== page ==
I do all my carving with hand tools, 99% of which are knives. I do it this way for two reasons: 1) I try to emulate the traditional way of working. The young men of rural Wales (or Scandanavia) who began this tradition didn't have elaborate shops with lots of tools. They worked from the heart with what they had. That's the feeling I want to put in my spoons. 2) I hate power tools! They are noisy, dirty and dangerous. The only concession I make to modern tools is the use of a battery-powered hand drill to start the piercings on my spoon, and the only reason I do that is that it allows me to hold the piece in my hand while I'm drilling. A hand drill requires the use of two hands, and since my wife and I live on a 28-foot sailboat we don't have the room for a bench I can clamp the piece to while I drill.

I'm still trying to figure out the stem-bowl transition. I cut a little and stare a little. Cut a little more and stare a little more. It's time to do a lot more staring and thinking.

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A Commissioned Lovespoon Part 03

By Bob Tinsley, 2014-06-29

Now I have a really sore left thumb. Well, you know what THEY say (you know who THEY are, don't you), one must suffer for one's art. ;) I got the front of the stem relieved to about where I want it and flattened.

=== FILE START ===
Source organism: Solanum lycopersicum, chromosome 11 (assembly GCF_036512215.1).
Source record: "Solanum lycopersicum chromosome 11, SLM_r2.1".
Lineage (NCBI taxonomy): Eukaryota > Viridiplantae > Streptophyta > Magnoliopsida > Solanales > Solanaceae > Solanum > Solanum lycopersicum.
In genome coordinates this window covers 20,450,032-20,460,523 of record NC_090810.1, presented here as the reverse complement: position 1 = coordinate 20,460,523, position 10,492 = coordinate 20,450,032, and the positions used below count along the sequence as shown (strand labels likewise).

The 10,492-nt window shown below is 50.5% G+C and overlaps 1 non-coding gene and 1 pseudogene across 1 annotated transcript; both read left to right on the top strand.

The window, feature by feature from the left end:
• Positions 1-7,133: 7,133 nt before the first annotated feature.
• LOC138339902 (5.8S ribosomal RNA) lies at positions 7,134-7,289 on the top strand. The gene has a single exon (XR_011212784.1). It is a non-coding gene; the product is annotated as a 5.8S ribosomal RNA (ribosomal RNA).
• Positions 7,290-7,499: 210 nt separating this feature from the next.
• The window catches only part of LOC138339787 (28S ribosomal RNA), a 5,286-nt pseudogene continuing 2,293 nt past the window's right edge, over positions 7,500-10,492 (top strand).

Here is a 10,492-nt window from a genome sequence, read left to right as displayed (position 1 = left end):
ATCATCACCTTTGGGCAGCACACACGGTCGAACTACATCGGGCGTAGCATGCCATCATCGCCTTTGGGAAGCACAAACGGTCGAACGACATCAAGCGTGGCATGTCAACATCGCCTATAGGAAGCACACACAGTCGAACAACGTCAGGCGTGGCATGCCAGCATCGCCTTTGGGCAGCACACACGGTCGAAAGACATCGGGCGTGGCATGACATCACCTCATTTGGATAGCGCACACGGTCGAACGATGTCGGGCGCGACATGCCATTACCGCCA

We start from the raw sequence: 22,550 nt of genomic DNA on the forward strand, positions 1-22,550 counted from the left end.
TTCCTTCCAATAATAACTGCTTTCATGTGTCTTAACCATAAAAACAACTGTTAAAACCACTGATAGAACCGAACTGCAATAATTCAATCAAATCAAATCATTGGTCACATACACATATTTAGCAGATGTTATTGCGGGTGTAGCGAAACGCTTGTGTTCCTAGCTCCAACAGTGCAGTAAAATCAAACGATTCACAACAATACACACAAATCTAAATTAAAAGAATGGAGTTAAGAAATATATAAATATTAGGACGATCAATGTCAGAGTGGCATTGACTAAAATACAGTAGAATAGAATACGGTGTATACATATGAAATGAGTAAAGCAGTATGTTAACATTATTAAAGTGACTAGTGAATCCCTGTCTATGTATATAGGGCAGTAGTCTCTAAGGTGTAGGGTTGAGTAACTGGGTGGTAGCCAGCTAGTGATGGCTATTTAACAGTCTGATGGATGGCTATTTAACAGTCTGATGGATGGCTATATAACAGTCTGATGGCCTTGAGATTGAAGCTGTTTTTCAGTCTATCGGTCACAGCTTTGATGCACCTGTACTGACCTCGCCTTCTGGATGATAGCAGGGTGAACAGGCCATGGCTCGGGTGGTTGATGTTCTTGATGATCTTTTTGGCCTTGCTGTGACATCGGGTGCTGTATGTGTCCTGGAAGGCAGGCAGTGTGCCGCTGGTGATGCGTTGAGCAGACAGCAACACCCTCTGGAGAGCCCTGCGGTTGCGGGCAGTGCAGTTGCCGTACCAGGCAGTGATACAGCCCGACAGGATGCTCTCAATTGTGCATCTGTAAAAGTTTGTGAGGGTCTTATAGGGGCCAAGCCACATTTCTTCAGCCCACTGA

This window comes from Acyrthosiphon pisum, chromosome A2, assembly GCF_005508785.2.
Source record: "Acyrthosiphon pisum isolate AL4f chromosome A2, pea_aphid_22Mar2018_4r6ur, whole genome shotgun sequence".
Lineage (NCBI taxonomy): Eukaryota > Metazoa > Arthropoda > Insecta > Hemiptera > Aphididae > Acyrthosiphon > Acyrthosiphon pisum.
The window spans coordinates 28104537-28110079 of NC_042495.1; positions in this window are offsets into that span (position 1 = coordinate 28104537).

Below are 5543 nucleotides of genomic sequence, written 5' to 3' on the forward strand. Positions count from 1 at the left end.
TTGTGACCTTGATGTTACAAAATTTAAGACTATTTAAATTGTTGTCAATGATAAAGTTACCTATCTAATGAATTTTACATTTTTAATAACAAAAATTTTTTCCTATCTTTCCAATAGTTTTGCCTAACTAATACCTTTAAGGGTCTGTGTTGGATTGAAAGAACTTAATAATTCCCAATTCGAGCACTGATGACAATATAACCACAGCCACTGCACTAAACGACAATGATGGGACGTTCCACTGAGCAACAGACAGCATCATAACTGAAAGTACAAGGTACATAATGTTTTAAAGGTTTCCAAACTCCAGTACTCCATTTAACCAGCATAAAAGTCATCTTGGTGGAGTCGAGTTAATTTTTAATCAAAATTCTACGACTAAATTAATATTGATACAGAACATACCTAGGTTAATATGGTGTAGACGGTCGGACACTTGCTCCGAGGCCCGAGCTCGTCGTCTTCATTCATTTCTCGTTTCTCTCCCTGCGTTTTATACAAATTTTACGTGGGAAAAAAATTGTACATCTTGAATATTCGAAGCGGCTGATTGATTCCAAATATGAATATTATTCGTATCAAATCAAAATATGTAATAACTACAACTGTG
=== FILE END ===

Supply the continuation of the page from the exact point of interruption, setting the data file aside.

Again, nothing fancy, just cut, strop, cut, strop. The back of the stem I decided to carve into a ridge. I don't know what it is about ridged stems, but I can't seem to stay away from them.

In any case it allows me to play a little and still stay within the budget (about which, more later). I began shaping the outside of the bowl, and my feeling about the wood has been borne out. This is going to be a seriously good-looking piece.

Even though it is not yet apparent in the photos, there is a good, strong figure working through the bowl. I had to be careful to make sure I was smoothing out an actual facet instead of trying to erase a grain line.

Ah, to have more such problems!

A stray thought about commissions occurred to me today as I was working on the spoon. If you buy a lovespoon from a website or store, mine or anyone else's, you get a beautiful piece of art at a price that is what it is without room for negotiation. A lovespoon doesn't have to be fancy or intricate, especially if it holds meaning specifically for you. When you commission a lovespoon you are not locked into a high price. You can decide on a budget, and between you and the carver work out a design that meets that budget. Lovespoons aren't just for the well-heeled collector, everyone can have one. And what's better, everyone can have one that has a special meaning just for you.

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A Commissioned Lovespoon Part 02

By Bob Tinsley, 2014-06-27